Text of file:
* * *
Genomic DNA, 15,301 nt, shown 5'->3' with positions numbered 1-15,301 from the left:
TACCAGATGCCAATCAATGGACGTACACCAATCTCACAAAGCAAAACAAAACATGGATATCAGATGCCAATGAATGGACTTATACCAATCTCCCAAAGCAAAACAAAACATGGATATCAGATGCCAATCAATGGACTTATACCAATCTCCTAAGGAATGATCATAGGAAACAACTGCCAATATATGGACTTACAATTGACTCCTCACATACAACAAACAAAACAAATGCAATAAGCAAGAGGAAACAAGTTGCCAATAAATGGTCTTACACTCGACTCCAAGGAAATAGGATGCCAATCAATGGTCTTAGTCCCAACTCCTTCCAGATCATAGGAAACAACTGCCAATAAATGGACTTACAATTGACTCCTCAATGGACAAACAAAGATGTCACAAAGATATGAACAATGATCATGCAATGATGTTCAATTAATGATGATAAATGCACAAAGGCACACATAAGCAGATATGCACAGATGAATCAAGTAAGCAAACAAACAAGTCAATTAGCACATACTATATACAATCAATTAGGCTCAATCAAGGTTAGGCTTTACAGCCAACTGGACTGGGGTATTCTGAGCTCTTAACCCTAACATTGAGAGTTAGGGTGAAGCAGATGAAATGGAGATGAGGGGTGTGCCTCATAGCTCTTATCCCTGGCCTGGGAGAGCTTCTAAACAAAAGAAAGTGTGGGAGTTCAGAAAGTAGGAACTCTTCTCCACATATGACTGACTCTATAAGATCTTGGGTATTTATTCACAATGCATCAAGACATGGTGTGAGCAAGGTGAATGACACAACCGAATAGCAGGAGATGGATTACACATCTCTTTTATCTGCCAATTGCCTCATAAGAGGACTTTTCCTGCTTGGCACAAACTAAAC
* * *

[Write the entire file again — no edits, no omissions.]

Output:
Genomic DNA, 15,301 nt, shown 5'->3' with positions numbered 1-15,301 from the left:
TACCAGATGCCAATCAATGGACGTACACCAATCTCACAAAGCAAAACAAAACATGGATATCAGATGCCAATGAATGGACTTATACCAATCTCCCAAAGCAAAACAAAACATGGATATCAGATGCCAATCAATGGACTTATACCAATCTCCTAAGGAATGATCATAGGAAACAACTGCCAATATATGGACTTACAATTGACTCCTCACATACAACAAACAAAACAAATGCAATAAGCAAGAGGAAACAAGTTGCCAATAAATGGTCTTACACTCGACTCCAAGGAAATAGGATGCCAATCAATGGTCTTAGTCCCAACTCCTTCCAGATCATAGGAAACAACTGCCAATAAATGGACTTACAATTGACTCCTCAATGGACAAACAAAGATGTCACAAAGATATGAACAATGATCATGCAATGATGTTCAATTAATGATGATAAATGCACAAAGGCACACATAAGCAGATATGCACAGATGAATCAAGTAAGCAAACAAACAAGTCAATTAGCACATACTATATACAATCAATTAGGCTCAATCAAGGTTAGGCTTTACAGCCAACTGGACTGGGGTATTCTGAGCTCTTAACCCTAACATTGAGAGTTAGGGTGAAGCAGATGAAATGGAGATGAGGGGTGTGCCTCATAGCTCTTATCCCTGGCCTGGGAGAGCTTCTAAACAAAAGAAAGTGTGGGAGTTCAGAAAGTAGGAACTCTTCTCCACATATGACTGACTCTATAAGATCTTGGGTATTTATTCACAATGCATCAAGACATGGTGTGAGCAAGGTGAATGACACAACCGAATAGCAGGAGATGGATTACACATCTCTTTTATCTGCCAATTGCCTCATAAGAGGACTTTTCCTGCTTGGCACAAACTAAAC